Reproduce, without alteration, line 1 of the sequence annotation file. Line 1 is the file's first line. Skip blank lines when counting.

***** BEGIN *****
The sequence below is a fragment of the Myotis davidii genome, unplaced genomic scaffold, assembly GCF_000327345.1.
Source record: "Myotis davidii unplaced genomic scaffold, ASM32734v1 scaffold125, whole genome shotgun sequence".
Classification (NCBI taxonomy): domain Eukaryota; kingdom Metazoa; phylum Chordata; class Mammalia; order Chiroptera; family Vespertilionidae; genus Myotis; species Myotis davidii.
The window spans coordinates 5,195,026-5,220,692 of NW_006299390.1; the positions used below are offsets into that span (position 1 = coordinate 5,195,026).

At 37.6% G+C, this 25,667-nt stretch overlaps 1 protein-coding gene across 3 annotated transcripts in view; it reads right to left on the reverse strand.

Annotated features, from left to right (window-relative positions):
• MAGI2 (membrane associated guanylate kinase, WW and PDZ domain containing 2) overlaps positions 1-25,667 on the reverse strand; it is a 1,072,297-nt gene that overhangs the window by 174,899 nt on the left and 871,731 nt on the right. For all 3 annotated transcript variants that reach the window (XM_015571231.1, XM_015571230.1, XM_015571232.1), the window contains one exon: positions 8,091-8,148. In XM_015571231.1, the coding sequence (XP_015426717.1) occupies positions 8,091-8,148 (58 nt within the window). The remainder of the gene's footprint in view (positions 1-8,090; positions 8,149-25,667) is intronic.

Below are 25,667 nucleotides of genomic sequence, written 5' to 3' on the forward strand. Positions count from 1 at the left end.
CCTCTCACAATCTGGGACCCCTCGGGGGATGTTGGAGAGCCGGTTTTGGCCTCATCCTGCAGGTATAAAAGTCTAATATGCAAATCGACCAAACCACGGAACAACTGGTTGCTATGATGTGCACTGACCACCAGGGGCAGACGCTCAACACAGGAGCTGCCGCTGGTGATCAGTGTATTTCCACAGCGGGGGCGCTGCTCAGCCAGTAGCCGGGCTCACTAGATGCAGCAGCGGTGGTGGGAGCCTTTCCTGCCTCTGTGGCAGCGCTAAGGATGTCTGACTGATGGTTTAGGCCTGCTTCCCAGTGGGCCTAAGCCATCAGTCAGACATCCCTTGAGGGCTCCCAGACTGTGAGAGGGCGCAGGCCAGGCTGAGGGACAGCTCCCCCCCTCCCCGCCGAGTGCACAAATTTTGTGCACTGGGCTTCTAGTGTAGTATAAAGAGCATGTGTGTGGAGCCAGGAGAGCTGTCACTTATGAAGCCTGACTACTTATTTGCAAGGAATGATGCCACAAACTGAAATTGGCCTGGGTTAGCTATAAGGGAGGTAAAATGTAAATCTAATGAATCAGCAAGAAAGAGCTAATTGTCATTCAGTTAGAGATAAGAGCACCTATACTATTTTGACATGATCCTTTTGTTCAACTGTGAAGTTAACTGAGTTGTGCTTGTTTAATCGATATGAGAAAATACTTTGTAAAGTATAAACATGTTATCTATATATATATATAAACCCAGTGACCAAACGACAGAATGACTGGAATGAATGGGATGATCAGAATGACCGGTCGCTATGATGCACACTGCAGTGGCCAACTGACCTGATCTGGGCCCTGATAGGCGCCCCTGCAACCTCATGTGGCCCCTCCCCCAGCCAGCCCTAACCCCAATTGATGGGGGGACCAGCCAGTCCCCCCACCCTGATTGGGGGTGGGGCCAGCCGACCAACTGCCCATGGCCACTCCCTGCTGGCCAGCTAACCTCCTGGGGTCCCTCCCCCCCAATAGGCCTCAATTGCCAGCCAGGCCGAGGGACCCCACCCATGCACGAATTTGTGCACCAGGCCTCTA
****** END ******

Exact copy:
The sequence below is a fragment of the Myotis davidii genome, unplaced genomic scaffold, assembly GCF_000327345.1.